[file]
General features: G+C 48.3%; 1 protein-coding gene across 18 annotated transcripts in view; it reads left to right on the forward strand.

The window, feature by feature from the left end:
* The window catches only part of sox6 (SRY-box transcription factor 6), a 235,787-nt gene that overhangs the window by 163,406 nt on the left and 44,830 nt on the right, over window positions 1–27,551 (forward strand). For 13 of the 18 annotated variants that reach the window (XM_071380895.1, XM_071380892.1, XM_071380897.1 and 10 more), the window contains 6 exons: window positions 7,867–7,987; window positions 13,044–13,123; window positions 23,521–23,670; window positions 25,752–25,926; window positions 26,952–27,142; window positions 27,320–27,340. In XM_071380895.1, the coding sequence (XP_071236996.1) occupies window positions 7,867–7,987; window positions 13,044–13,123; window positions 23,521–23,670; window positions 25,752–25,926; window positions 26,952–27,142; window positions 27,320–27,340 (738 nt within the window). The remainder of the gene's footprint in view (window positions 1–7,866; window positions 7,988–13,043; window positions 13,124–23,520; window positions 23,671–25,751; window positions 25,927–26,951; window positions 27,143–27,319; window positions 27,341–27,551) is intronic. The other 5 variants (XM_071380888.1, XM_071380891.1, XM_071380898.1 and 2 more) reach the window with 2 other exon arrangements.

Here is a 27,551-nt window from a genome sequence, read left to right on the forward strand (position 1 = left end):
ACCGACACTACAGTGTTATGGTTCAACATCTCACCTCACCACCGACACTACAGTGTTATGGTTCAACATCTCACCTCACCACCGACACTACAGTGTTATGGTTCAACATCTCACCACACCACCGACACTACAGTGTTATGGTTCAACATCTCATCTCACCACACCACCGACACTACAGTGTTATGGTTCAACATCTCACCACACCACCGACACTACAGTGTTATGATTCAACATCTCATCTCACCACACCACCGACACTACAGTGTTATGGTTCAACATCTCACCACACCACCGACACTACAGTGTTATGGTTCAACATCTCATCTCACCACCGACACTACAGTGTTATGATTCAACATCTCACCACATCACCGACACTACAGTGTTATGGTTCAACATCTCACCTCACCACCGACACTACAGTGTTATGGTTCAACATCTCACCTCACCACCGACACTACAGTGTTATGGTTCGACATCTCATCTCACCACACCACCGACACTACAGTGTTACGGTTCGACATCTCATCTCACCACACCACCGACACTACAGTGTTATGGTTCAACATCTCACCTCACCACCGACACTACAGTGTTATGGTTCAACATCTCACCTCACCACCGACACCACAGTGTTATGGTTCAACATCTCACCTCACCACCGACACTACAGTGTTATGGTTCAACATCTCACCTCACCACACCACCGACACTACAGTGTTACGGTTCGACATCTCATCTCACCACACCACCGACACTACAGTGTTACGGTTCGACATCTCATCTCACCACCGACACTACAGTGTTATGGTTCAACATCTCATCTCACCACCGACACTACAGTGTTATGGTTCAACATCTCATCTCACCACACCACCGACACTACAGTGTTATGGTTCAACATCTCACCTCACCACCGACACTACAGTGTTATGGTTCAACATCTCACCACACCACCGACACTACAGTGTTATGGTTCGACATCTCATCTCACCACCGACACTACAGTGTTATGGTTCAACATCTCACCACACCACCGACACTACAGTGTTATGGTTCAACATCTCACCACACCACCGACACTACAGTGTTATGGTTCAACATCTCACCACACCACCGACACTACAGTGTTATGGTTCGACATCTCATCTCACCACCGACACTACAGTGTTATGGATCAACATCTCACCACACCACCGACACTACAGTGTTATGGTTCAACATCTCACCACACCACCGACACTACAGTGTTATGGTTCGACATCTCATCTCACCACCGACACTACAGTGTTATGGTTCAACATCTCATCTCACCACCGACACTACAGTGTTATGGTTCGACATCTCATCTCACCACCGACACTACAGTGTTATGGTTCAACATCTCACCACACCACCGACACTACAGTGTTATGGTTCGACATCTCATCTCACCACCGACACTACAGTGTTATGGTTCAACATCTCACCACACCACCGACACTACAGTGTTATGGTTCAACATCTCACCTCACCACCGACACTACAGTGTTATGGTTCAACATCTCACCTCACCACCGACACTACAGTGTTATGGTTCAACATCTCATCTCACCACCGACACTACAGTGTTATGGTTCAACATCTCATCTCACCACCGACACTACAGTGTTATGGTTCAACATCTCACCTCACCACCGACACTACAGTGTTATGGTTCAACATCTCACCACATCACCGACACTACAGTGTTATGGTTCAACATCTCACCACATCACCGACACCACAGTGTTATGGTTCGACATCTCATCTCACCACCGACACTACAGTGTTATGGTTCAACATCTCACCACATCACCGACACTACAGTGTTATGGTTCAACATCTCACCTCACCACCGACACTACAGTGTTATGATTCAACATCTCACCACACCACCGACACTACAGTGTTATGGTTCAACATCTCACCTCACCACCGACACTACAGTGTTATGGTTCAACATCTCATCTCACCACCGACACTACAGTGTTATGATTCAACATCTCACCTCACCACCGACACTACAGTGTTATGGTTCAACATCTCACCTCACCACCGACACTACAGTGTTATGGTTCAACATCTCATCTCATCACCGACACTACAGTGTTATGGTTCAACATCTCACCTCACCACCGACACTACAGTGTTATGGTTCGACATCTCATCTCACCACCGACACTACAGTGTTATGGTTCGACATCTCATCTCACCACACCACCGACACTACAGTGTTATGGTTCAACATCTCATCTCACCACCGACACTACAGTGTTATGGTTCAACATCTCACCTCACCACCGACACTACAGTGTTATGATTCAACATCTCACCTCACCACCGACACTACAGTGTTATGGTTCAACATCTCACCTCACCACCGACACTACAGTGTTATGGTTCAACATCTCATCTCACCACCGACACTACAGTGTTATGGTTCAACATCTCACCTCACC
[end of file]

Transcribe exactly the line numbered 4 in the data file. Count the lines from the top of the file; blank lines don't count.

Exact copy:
Here is a 27,551-nt window from a genome sequence, read left to right on the forward strand (position 1 = left end):